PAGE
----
Forgiveness: Definition, History And Key Points

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Table of contents

  1. Definition of Forgiveness
  2. History of Forgiveness
  3. Key Points about Forgiveness

Once there was a hand whose fingers were good friends. The owner of hand began a dangerous task. Despite the care he gave to the rest of fingers, the thumb was always pressurized more and had lots of cuts and bruises. At first, the other fingers felt sorry for the thumb and apologized for their unskillfulness. The thumb indeed forgive them. However, this happened frequently that one day the thumb decided to forgive the fingers no more. With anger the thumb stretched herself away from the fingers and refused to do any work.

For days together, the thumb remained aloof from rest of the fingers, reluctant to do any work further, with this position of the thumb, the hand looked so indifferent that the owner had to put his hand in his pocket in such a way that only the thumb was kept out while rest of the other fingers were inside the pocket in the darkness. The thumb felt very bad and she returned to her original position. She asked forgiveness to the rest of the fingers for her clumsiness and the fingers indeed forgave her. The hand looked all right again to the owner. The owner continued the work and this time all the fingers including the thumb worked hard and with unity.

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Definition of Forgiveness

Forgiveness is often defined as an individual, voluntary internal process of letting go of resentment feelings and thoughts, bitterness, anger, and the need for revenge and distribution to someone we believe has wronged us, including ourselves. Our capacity for forgiveness is a part of human nature which has evolved in the process of natural selection, and it has developed in the same way as our tendency to revenge, according to evolutionary science. Forgiveness and revenge are both social instincts which solved ancestral human problems.

Although both are fixed aspects of human nature, these capacities can be altered which gives us hope that we can make the world a place that is more forgiving and less vengeful (McCullough, 2008). For different people redemption means different things. But in general it requires a decision to let go of bitterness and vengeance feelings. Forgiveness can even lead to sensations of understanding, empathy and compassion for the one who hurts you. Forgiveness does not mean ignoring or excusing the harm done to you, or making up for the harm done to the person. Forgiveness brings a kind of peace which helps you to live on. Psychologists generally define forgiveness as a conscious, deliberate decision to release feelings of resentment or revenge towards a person or group that has harmed you, whether they actually deserve your forgiveness. Nevertheless, just as critical as determining what pardon is, is knowing what pardon is not. Experts who study or teach pardon make it clear that you don't gloss over or deny the seriousness of an offense against you when you forgive.

Forgiveness is not to forget, nor is it to condone or justify offences. Though pardon can help remedy a damaged relationship, it does not oblige you to reconcile or release from legal accountability the person who harmed you instead, forgiveness brings the forgiver peace of mind and frees him or her from corrosive anger. While there is some controversy about whether true forgiveness includes positive feelings for the perpetrator, experts agree that it needs at least letting go of the strongly held negative feelings. It empowers you to recognize the pain and allows you to heal and move on with your life. Although early research focused on individuals forgiving others, new research areas are beginning to explore the benefits of collective forgiveness and self-forgiveness.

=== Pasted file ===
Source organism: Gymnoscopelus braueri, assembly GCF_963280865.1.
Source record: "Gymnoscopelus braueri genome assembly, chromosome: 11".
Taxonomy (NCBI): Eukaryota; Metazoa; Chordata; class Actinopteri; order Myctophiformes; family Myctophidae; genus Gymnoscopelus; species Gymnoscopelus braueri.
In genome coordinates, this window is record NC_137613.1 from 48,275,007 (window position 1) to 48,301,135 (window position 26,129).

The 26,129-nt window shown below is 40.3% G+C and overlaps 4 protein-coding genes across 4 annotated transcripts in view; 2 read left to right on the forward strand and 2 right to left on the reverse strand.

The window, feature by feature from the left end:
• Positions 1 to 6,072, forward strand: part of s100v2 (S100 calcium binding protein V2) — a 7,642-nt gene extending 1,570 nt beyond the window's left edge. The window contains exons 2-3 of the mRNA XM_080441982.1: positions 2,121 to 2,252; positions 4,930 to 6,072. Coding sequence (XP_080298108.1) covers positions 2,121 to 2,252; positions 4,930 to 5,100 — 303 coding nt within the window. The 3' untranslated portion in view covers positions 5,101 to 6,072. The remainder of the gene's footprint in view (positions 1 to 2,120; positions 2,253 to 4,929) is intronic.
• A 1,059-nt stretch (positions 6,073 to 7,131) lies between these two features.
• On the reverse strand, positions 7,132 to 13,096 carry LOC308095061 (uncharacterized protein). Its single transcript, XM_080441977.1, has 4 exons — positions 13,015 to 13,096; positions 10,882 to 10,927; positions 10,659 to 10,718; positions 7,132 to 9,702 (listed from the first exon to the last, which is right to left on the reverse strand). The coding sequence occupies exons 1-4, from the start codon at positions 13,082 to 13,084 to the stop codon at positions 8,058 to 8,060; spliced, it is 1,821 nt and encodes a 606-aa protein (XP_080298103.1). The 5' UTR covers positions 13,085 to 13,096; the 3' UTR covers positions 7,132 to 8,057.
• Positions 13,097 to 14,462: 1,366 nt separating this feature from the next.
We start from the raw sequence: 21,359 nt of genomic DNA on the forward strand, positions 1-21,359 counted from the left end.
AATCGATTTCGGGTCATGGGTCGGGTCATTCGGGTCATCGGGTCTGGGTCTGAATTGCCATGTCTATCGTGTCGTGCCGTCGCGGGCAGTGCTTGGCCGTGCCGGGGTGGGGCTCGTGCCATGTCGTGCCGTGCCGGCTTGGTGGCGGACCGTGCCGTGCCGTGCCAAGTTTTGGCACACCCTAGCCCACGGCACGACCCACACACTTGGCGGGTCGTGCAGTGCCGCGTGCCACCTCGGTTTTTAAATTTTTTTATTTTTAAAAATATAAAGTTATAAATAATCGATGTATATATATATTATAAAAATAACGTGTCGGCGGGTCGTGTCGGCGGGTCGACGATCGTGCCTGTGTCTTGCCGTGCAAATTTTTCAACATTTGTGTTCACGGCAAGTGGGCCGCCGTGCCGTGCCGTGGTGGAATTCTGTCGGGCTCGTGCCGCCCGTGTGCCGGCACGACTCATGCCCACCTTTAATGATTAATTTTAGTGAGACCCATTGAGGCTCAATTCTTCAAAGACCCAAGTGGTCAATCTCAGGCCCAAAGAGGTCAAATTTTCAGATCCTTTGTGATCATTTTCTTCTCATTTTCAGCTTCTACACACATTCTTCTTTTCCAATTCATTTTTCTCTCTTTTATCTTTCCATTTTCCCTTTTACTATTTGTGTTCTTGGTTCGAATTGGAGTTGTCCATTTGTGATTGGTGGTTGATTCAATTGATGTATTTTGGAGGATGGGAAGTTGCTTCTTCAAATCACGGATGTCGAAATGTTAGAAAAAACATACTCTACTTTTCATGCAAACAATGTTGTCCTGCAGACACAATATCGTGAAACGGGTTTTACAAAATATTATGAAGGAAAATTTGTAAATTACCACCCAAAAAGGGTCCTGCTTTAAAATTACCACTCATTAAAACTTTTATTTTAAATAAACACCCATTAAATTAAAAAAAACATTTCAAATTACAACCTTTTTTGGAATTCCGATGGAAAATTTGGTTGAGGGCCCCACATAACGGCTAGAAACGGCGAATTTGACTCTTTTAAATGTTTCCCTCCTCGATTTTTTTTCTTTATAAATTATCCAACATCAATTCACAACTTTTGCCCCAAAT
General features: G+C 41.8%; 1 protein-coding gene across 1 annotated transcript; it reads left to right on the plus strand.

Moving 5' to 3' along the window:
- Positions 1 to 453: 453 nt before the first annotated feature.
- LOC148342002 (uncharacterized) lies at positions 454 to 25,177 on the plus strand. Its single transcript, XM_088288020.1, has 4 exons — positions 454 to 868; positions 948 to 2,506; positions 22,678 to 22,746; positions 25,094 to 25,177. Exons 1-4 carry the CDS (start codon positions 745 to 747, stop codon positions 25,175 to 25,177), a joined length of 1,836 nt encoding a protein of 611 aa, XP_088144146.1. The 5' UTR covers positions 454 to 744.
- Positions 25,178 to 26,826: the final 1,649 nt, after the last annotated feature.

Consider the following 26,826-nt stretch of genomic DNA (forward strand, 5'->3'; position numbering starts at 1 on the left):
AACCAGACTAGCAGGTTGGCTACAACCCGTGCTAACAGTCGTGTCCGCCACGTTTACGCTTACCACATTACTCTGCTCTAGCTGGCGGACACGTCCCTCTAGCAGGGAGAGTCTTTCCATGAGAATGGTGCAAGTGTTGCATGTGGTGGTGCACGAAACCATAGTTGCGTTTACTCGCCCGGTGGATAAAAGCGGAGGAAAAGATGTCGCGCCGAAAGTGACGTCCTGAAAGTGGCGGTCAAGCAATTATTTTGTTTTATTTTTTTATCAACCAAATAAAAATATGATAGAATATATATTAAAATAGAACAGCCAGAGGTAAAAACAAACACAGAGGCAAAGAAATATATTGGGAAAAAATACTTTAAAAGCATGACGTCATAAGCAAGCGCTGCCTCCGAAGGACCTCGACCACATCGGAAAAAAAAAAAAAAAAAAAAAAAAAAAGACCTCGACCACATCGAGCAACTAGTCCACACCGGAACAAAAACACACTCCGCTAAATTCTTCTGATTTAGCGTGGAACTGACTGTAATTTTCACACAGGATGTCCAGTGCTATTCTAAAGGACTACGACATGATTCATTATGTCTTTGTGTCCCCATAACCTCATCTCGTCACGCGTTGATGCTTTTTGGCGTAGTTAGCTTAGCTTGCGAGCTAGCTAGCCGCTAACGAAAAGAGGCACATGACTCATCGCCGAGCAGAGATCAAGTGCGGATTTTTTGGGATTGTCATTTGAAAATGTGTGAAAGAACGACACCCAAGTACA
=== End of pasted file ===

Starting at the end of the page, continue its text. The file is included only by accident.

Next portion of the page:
History of Forgiveness

Definitions of forgiveness rely on historical cultural factors that have been influenced by theological, philosophical, and theoretical views. The idea of redemption itself dates back millennia. Major world religions have long fostered redemption, with religious adherents extolling the practice’s many benefits (Ryeet al., 2000). Forgiveness has also a history in philosophy, with Nietzsche (1887) arguing for the inherent difference in power between offender and offender. Yet, in the field of psychology, forgiveness received little attention until the 1980s (see McCullough, Pargament & Thoresen, 2000, for a historical overview). Indeed, numerous systems were proposed for the relationship of forgiveness to health. These include forgiveness as an emotional strategy for coping, as improving the functioning of the immune system, as activating motivational systems (Worthington & Scherer, 2004), As decreasing sympathetic function of the nervous system (Berry & Worthington, 2001) as promoting increased social interaction (Toussaint & Webb, 2005), as increasing personal control feelings (McCullough & Worthington, 1994).

Key Points about Forgiveness

Forgiveness is not a simple act in response to an individual incident, but a lengthy, ever-changing process in which people work to repair broken relationships or broken hearts.  Recognition: Forgiveness is about recognizing that we are all fallible human beings willing to mess up.  Empathy: Forgiveness requires a degree of empathy or compassion rather than just acknowledging or letting go.  Reconciliation: Forgiveness is distinct from reconciliation involving some sort of peace process and uniting two or more former opposing sides.

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Forgiveness: Definition, History And Key Points. (2022, February 17). Edubirdie. Retrieved July 25, 2024, from
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